Annual IGNITE Conference fires up faith

The day’s speakers participate in a Q&A facilitated by Father Joe O’Connor.

By Katherine Long and Nicole Ossevoort

Sun staff

Hailing from every corner of the diocese and beyond, more than 800 men gathered at Syracuse’s SRC Arena March 19 for the 8th annual IGNITE Catholic Men’s Conference. The theme of this year’s event, fitting for the Jubilee Year of Mercy, was “Merciful like the Father.”

   The daylong conference began with Mass celebrated by Bishop Robert J. Cunningham, who reflected on a well-known father figure whose feast day coincided with the conference: St. Joseph.

    “St. Joseph has much to say to us. He is an example of a person who gave himself to God by giving himself to his family,” Bishop Cunningham said in his homily. “He stands before us as a dreamer and puts us in touch with the very dream of God Himself. As we celebrate Holy Week, may we know more fully in our lives the ‘dream of God’ by taking time to be with Him more in prayer, especially in the Eucharist, to participate more fully in family life and the life of the Church.” [Editor’s note: Read the full text of Bishop Cunningham’s homily on page 3 of this issue.]

   The day’s first speaker was Randy Raus, president of LifeTeen and a longtime youth minister. A convert to Catholicism, Raus was brought to the faith by his wife.

   The father of eight spoke about the importance of giving sons and daughters what they need: Daughters need to hear they’re special and worthy; sons need to hear they’re strong and that it’s okay to be sensitive.

   Raus also spoke of a once-in-a-lifetime meeting with soon-to-be-saint and great example of mercy Mother Teresa. During her visit to Atlanta to open a Missionaries of Charity home, Raus had the opportunity to pray with her, speak with her, even hold hands with her. The experience changed his life and deepened his faith, he said.

   Raus urged attendees to take the Year of Mercy as a time to reflect on their faith and how they can be the difference in the life of another. “God’s mercy is as vast as the ocean,” he said.

   Following lunch, Father Joe Freedy lit up the stage with a fast-paced, high-energy talk. Vocations director for the Diocese of Pittsburgh, Father Freedy started with a tale from an airplane, where he met a man unhappy despite his successes and wealth. Father Freedy told the man how God loved him and had a plan for him and how “none of these [worldly] things are fully going to satisfy your heart because that’s not actually what your heart is made for,” he said. “Fellas, the first thing I want to say to you is this: That we all want God. That we’re all looking for God. That’s the deepest desire of the human heart… We’re made for an infinite love, and the only one who can love infinitely is God.”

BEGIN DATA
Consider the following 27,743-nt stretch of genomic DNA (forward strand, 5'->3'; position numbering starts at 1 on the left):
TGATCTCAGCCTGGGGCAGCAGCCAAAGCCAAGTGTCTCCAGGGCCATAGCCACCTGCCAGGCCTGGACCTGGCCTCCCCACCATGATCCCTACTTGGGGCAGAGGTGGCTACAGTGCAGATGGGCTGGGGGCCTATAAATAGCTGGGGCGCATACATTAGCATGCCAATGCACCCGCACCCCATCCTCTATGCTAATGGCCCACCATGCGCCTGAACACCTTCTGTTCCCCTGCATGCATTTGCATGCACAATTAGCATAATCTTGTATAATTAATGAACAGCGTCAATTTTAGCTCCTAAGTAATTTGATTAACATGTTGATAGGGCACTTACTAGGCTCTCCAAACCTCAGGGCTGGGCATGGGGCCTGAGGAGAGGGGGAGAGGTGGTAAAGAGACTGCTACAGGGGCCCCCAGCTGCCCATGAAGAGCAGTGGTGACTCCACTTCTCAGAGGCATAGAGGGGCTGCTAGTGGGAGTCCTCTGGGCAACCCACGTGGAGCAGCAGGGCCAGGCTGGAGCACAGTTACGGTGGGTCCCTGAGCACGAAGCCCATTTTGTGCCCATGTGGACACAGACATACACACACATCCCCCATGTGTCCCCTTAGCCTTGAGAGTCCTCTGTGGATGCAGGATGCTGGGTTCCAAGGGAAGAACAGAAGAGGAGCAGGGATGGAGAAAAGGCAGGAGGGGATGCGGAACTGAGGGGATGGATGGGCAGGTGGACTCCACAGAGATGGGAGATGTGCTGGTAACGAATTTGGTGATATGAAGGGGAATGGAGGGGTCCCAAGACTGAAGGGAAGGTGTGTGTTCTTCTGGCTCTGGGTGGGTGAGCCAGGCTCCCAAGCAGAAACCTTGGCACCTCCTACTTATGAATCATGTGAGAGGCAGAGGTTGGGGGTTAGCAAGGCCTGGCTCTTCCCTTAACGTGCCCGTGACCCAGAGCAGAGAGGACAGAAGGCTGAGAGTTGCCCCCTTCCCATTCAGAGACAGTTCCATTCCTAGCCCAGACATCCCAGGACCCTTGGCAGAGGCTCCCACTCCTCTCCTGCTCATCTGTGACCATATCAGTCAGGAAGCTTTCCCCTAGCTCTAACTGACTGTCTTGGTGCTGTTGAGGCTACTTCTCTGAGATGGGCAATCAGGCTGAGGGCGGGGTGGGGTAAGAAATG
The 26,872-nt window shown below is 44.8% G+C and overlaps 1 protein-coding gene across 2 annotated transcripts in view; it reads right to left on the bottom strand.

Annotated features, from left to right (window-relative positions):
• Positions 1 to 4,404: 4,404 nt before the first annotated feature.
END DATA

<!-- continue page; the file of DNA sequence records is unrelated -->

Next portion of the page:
If you’re looking for joy, hope, happiness, love or peace, you’re looking for Jesus, he underlined.

   Fear is the root of all sin, Father Freedy explained. “Jesus Christ’s love is the only thing that can cast out your fears,” he said.

   The “only way we can receive the love of God is to be vulnerable to it,” he told the crowd before leading them in a special prayer: “Jesus, help me allow you to love me.”

   “That receptivity of his love is what will bring your heart to life and make you the man that you know you are called to be,” he said.

   The legendary Rudy Ruettiger rounded out the speaking lineup, charming the crowd with his personal challenges and triumphs, a story made famous by the film “Rudy.”

   One of fourteen children growing up in a Catholic family in Joliet, Ill., Ruettiger dreamed big. His heart was set on playing baseball with the Yankees, on going to the moon, on playing football for Notre Dame. But he struggled academically, only learning later that he had dyslexia, and he began to believe the unkind things his classmates said about him.

   Ruettiger worked at a power plant after high school, then joined the Navy. There, his positive attitude and work ethic got him noticed — and encouraged. He started to dream about Notre Dame again, he said, though he didn’t have the money or even the SAT scores. “I refused to listen to the negative and the devil,” Ruettiger said. “I listened to the voice of empowerment, the voice of positive. You outwit the devil through positive thinking…. You look at what you’re going to be, not what you’re not. You look at what you can be, not what you can’t be.”

   After the Navy, he chased his Notre Dame dream. After four successful semesters at Holy Cross Junior College and persistence with the Notre Dame staff, he was finally accepted — and was able to play for the Fighting Irish.

   “It’s pretty awesome,” he said. “See, I knew I could get hit, and I knew I could get up. That’s not a bad feeling. I could get hit, and I could get up. Because in life, that’s what life is: getting hit, getting up, getting hit, getting up.”

   Ruettiger was finally able to dress for a game in his senior year. And in the last 27 seconds of the only play in the only game of his college football career, Ruettiger sacked the quarterback. His teammates carried him off the field.

   Those shining seconds would later be recreated in the movie “Rudy,” another dream chased to fruition by Ruettiger — all the way to a screening at the White House.

   “So stretch, and reach for the positive,” he said. “And stretch and keep stretching. Because it’s going to happen, if you visualize where you want to be.”

  Next year’s IGNITE Catholic Men’s Conference will he held March 25, 2017. Speakers will include Msgr. Jim Lisante and Mark Houck.

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